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Robbin Macker commented on London Trivia: The Sun hits the streets, and quite what the comment has to do with the launch of a red top tabloid, I’ve no idea:

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I had considered stopping CabbieBlog but Alda Frankiewicz gave me more encouragement, and so I think I’ll now change my mind:

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So there you have it for another year, my thanks to all those nearly 60,000 of you who have been blocked, but keep trying one day Akismet will not stop your compliments find their way into my comments box.


The World’s Longest Taxi Ride

Last weekend it was the longest day, I had anticipated writing a post about London’s ‘longest’. You know the sort of thing: London’s longest one-word street name – Straightsmouth; London’s longest-serving male MP – Jeremy Corbyn (since 9 June 1983); London’s longest drought – 73 days (Mile End, spring 1893); London’s longest period of continuous rain – 59 hours (13-15 June 1903).

That was until a request from Adelaide arrived in my inbox

A competition was held in London and Sydney to select a cabbie from each country, with a new Fairway cab donated by Manganese Bronze with the aim of raising money for children’s charities by driving from London to Sydney. Guy Smith was selected in London and Kanelli Tsiros selected in Sydney.

Guy Smith

On 27th October 1988 London cabbie, Guy Smith and Kanelli Tsiros arrived outside the Sydney Opera House after completing a 14,148-mile journey which had started outside Buckingham Palace on 19th August.

Driving a black cab (with two meters running, one calibrated for London cabs, the other calibrated for Sydney’s cabs ) they travelled through Europe, Turkey, Iran, Pakistan, India, Thailand, Malaysia and Singapore before crossing into Australia.

The 69-day odyssey titled the Canon Great Taxi Ride propelled them into the record books, the pair had been visited by Prime Ministers, seen the Taj Mahal and had 59-year-old Guy claiming to have had half an elephant as a passenger, which sounds a fair description of some of my customers.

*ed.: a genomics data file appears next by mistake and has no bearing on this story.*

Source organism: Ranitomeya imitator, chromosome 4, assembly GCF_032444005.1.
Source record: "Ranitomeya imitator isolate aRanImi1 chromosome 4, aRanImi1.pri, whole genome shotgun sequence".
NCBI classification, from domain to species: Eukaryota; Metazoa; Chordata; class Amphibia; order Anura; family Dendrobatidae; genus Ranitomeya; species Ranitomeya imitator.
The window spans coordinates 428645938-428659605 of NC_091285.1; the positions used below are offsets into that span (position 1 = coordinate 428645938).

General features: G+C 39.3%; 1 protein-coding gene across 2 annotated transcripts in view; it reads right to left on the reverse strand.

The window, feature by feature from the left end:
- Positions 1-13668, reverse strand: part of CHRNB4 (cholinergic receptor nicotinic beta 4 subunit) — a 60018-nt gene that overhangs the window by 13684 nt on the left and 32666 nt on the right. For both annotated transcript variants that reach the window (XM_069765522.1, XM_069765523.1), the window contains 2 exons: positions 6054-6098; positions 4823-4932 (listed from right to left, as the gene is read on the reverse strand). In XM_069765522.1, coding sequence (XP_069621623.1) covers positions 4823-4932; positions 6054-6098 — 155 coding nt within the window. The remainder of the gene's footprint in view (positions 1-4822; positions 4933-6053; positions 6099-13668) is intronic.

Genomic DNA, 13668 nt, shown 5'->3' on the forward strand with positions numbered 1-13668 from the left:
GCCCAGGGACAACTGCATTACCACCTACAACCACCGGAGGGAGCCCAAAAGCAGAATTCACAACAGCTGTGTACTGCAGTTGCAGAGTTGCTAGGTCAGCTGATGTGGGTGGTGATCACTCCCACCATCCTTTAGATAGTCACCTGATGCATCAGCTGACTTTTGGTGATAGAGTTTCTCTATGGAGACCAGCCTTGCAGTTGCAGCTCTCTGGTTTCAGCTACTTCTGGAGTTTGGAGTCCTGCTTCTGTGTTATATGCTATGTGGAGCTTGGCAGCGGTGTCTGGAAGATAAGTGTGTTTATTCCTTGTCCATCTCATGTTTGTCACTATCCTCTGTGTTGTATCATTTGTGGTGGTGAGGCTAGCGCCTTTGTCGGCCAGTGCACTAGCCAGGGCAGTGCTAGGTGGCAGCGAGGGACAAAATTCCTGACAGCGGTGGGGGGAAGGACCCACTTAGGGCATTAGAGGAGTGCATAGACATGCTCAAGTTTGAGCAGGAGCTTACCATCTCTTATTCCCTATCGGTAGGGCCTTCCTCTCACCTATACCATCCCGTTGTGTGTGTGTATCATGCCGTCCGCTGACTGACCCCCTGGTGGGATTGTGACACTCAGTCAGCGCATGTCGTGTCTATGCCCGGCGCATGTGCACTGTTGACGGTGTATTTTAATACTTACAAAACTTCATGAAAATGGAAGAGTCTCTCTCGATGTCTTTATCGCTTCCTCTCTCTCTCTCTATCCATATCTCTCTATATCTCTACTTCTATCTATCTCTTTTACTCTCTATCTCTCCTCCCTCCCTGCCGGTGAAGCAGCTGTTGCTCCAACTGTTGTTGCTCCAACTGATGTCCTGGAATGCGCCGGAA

The whole trip was the brainchild of John Morgan, a Welshman living in Sydney. He first had the idea in 1968 while watching the London to Sydney marathon cars leaving the UK. He had to wait until 1987/8 to make it happen. The journey had been timed to coincide with Australia’s bicentenary, it was at the time, the longest and most expensive London cab ride in history, having raised AS$320,000 for children’s charities, with the sponsors having to guess the final metered fare.

The cab is still in Australia (clearly Guy had no intention of driving home after the job) and although the trek was recorded on celluloid at the time, plans are now for a new film to be made to feature at Australia’s National Motor Museum.

The purpose of the email was to try and contact Guy Smith or anyone with knowledge of his achievement, so if anyone can shine a light on this journey over 30 years ago, please contact me.

And the final fare? A$53,346, with the London final price,  double the Aussie amount!

©All images courtesy of Mike Bennett who is working on a plan to put the cab and the film of the journey on display in the Australian National Motor Museum.


Smeed’s Law is maintained

With a name like Reuben Jacob Smeed, one could be forgiven for thinking that he was a character in a Dicken’s novel. In fact, Professor Smeed devised a formula that advanced a theory, much derided at the time, of how London’s traffic would always travel at nine miles per hour.

Using the formula Smeed’s Law calculates that when traffic speed falls below this magical number of nine, drivers’ patience evaporates and alternative modes of transport are sought.

It was Smeed we can now blame for the Congestion Charge when he chaired a committee which recommended road pricing in 1964, finally introduced in London in 2003 when average speeds in the capital rose from 8.7mph to a blistering 11mph, but only for a short duration before it declined to its optimum nine miles per hour.

Now for over 50 years, his theory has stood the test of time, with pre-pandemic average speeds of 7mph with drivers wasting an average of 227 hours a year stuck in traffic, with the A406 from Chiswick Roundabout to Hanger Lane, part of the North Circular, topping the list as the most congested road in the UK, with the average driver spending 61 hours a year stuck in traffic.

The pandemic lock-down speeds in London increased, but not for long. Ensuring Smeed’s Law could still be valid, Sadiq Khan’s cycle lanes have worked wonders at bringing down average speeds to the optimum of none mile per hour.